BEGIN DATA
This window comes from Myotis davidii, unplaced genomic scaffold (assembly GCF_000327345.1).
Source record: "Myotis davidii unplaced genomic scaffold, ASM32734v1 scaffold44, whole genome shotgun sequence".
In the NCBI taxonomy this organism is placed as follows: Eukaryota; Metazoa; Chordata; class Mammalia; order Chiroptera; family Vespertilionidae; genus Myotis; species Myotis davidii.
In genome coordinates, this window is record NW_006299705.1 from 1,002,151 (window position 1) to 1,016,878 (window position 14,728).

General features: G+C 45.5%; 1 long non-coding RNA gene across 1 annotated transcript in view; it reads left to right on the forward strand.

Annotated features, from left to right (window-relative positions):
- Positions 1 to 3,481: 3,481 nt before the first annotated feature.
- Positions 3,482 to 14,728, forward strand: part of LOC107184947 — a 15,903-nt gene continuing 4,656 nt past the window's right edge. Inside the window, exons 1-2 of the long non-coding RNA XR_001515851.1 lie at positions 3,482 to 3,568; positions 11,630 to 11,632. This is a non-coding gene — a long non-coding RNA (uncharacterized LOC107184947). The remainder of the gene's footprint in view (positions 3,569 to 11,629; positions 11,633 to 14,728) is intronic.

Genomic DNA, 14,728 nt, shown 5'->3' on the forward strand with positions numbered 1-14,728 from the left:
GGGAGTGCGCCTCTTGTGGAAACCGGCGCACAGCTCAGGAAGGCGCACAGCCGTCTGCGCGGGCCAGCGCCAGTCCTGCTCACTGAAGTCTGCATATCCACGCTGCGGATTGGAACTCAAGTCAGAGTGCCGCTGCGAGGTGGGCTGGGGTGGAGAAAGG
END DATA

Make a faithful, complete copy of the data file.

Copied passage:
This window comes from Myotis davidii, unplaced genomic scaffold (assembly GCF_000327345.1).
Source record: "Myotis davidii unplaced genomic scaffold, ASM32734v1 scaffold44, whole genome shotgun sequence".
In the NCBI taxonomy this organism is placed as follows: Eukaryota; Metazoa; Chordata; class Mammalia; order Chiroptera; family Vespertilionidae; genus Myotis; species Myotis davidii.
In genome coordinates, this window is record NW_006299705.1 from 1,002,151 (window position 1) to 1,016,878 (window position 14,728).

General features: G+C 45.5%; 1 long non-coding RNA gene across 1 annotated transcript in view; it reads left to right on the forward strand.

Annotated features, from left to right (window-relative positions):
- Positions 1 to 3,481: 3,481 nt before the first annotated feature.
- Positions 3,482 to 14,728, forward strand: part of LOC107184947 — a 15,903-nt gene continuing 4,656 nt past the window's right edge. Inside the window, exons 1-2 of the long non-coding RNA XR_001515851.1 lie at positions 3,482 to 3,568; positions 11,630 to 11,632. This is a non-coding gene — a long non-coding RNA (uncharacterized LOC107184947). The remainder of the gene's footprint in view (positions 3,569 to 11,629; positions 11,633 to 14,728) is intronic.

Genomic DNA, 14,728 nt, shown 5'->3' on the forward strand with positions numbered 1-14,728 from the left:
GGGAGTGCGCCTCTTGTGGAAACCGGCGCACAGCTCAGGAAGGCGCACAGCCGTCTGCGCGGGCCAGCGCCAGTCCTGCTCACTGAAGTCTGCATATCCACGCTGCGGATTGGAACTCAAGTCAGAGTGCCGCTGCGAGGTGGGCTGGGGTGGAGAAAGG